I recently read that Openoffice, the most known volunteer open software office suite, might be lacking funds and volunteers enough to continue. Openoffice has done a great job, but considering Google has its own free office suite online and that Microsoft Office give access to their (light version) suite for free, I suppose the need isn’t as pressing as it was just a few years ago.
Openoffice is open source, though. And all these other tools are in the cloud, requiring you to be online.
Quite an interesting theme, open source, isn’t it? It’s not black and white. In some areas of IT, such as in the banking industry, it’s completely out of the question to use open source in most situations, because of security and liability should something happen.
Another thing that interests me is that people often seem to believe that open source is completely free. While most IT-professionals know of the cost of learning curve and support, there are other costs too.
Here’s an example that I feel explains it well:
It would be like saying that the cost of going to the cinema is just the cinema ticket – but there’s the drive there (gas and maybe tax for entering a congested traffic area), there’s parking, there might be a meal before or after and there’s definitely snacks and soda. So, all in all – while the cinema might be open source or free, it might be a lot more expensive than paying for movie-on-demand in your living room. Not only that, but at home you could have your kids and all their friends over for movie night – while buying cinema tickets and sweets for 10 kids will definitely be more expensive than renting “Frozen” on demand. You could say it’s not the same, but to make it more similar you could purchase a large projector to view the films, these can be bought at a somewhat reasonable price today. You would save in the money quite fast if you were an avid film goer. Now, on the topic of movies being released to cinema first.. that’s another issue.
Rubens (2014) has an interesting article about why one shouldn’t use open software in all cases. Notice that he says “not always”, not “never”. I find that I do quite agree with him. His most important points, summarized:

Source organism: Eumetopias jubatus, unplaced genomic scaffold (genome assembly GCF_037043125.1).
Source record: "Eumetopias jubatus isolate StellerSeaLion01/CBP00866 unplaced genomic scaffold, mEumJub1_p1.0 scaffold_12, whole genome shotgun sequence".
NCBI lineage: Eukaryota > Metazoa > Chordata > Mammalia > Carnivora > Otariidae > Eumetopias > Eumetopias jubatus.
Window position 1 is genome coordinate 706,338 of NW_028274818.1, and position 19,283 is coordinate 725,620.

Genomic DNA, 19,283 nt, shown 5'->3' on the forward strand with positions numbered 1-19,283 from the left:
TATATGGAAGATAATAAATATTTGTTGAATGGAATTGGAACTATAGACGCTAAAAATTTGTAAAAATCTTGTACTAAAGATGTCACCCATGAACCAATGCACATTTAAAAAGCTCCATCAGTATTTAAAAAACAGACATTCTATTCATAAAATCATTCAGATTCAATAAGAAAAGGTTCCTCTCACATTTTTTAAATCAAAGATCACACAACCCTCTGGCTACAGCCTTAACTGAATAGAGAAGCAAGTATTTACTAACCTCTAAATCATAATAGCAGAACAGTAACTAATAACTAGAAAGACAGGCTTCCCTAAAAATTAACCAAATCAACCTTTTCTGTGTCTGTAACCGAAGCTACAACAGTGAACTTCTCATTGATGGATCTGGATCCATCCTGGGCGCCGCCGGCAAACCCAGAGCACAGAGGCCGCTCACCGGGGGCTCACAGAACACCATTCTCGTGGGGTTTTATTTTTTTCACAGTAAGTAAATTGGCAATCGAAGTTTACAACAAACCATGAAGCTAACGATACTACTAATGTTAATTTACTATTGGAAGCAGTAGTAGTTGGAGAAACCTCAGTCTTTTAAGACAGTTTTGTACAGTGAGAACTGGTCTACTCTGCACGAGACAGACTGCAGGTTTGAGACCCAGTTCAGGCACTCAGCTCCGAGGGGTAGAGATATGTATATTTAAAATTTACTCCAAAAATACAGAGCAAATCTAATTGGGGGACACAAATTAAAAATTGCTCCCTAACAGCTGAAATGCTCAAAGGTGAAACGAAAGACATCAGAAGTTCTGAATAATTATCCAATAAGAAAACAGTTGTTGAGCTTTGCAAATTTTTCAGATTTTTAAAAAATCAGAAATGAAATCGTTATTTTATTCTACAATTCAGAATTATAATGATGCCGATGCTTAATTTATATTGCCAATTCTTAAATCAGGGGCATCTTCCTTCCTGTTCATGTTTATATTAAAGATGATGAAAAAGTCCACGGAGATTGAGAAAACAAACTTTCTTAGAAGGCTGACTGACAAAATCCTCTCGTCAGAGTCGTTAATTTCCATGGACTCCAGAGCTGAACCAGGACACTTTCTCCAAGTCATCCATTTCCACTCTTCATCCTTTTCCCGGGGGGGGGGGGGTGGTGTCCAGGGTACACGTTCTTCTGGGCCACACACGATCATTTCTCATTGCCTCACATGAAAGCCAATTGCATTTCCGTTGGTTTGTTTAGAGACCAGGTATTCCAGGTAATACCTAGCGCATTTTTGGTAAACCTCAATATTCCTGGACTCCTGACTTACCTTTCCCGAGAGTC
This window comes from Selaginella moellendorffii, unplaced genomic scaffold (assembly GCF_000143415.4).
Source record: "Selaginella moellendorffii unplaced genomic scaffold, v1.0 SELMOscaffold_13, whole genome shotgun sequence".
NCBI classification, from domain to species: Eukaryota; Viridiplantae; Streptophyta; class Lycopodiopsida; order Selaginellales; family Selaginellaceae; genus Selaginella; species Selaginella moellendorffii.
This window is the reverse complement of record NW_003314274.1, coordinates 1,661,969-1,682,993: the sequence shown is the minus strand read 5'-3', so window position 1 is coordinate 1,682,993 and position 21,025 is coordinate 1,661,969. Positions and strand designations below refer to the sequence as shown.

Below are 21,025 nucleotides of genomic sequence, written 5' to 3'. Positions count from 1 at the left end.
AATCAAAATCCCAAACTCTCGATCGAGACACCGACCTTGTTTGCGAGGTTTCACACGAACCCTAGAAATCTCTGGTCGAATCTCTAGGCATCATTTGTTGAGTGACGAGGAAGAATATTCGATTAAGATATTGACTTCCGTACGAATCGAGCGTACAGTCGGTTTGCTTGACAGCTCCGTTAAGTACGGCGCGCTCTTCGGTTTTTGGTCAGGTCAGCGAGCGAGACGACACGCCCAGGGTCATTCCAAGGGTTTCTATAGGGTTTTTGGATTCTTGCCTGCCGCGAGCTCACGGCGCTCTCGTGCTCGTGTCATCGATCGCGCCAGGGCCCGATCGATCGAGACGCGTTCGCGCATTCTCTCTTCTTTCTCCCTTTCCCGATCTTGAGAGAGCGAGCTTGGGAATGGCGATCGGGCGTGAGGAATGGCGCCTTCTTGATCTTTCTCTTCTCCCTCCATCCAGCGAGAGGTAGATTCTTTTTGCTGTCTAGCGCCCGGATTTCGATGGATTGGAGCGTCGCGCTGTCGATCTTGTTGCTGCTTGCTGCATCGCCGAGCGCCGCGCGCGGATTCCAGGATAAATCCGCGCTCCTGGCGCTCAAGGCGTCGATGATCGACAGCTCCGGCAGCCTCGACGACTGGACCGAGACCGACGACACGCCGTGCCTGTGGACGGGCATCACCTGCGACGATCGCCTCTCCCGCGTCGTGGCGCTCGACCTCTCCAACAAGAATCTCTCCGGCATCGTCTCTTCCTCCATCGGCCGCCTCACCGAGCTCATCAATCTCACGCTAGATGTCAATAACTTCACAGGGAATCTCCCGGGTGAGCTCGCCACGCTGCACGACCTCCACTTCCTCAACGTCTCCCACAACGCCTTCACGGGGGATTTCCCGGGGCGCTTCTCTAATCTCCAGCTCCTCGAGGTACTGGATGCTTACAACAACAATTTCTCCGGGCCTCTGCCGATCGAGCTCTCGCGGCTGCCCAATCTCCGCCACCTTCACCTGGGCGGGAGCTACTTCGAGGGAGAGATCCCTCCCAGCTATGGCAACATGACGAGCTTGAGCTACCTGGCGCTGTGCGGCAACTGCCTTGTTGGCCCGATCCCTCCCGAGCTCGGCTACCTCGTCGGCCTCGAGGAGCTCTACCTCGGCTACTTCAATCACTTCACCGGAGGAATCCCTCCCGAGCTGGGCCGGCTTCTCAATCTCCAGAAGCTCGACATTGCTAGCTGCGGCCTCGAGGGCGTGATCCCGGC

- When it’s easier for unskilled workers – a tool should aid you not hinder you. There is a learning curve for new software and it might not be worth it if many of the users will only use it now and then, but need it to work, when they do.
- When it’s the standard, pure and simple. Third-party developers make add-ons and specialised tools for the system that might be beneficial.
- When there is better support available for proprietary software.
- When warranty and liability matter.
- When you need reliability and stability for a long time, it might be best to go with an established vendor.
While I am a big fan of collaboration and open source, there are many cases where I prefer to pay for a big name brand instead. This might be because it is better than the open source alternatives, more established, I know there will be new features available regularly and that they know their customers and what we need. Also, it just works – and should I need support, I don’t need to fix it myself which I need to in most other cases. The fact that there will be third party applications and add-ins for my well-known software is also a definite plus.
Open source can certainly help some type of businesses save money, others will not save anything. It depends on who the business is catering to, who is the user – are there end users that will be using this open source tool, or is it simply used to run servers for a different kind of business? The government chief information officer for Hampshire (UK), Jos Creese, said to Forbes magazine (Gordon, 2014) that whenever they had sat down to look at costs switching from Microsoft desktop applications to open source, Microsoft had compared cheaper. He says that “the true cost is the total cost of ownership and exploitation, not just the licence cost.”
While everyone (except maybe the proprietary companies) loves the idea of open source, it might not always be the right choice. This could be the cost for the employees time using it, support, but also warranty and liability damage. While it should always be considered as an option, one should do like the information officer did and sit down to compare in detail. Or, if time is money – go for the safe and tried option.
I can only shudder to think of how horrible my workplace would be should be switch from good old, user-friendly Microsoft Word to Openoffice. I As a more advanced user, I use more advanced tools – I tried using Openoffice on my new travel-laptop (private) for a week but I went crazy from the lack of functions. The same with Google Docs, and Word online didn’t have what I needed. Then again, a third user group exists: ad hoc users that doesn’ need an office suite very often, maybe once or twice a month. Openoffice is brilliant for these users. If you only need to write some stuff and put some colour on it, Openoffice suite is great!
Gordon, K. (2014) Using Microsoft Is Cheaper Than Free Software Says Government Chief Information Officer – Forbes [Online] Available from: http://www.forbes.com/sites/gordonkelly/2014/05/08/using-microsoft-is-cheaper-than-free-software-says-government-chief-information-officer/#5fff098a2936 (Accessed: 08.10.2016).
Rubens, P. (2014) 7 Reasons Not to Use Open Source Software | CIO [Online] Available from: http://www.cio.com/article/2378859/open-source-tools/7-reasons-not-to-use-open-source-software.html (Accessed: 08.10.2016).
Image source: Maurits Verbiest, Flickr, CC generic licence. https://flic.kr/p/nxebjJ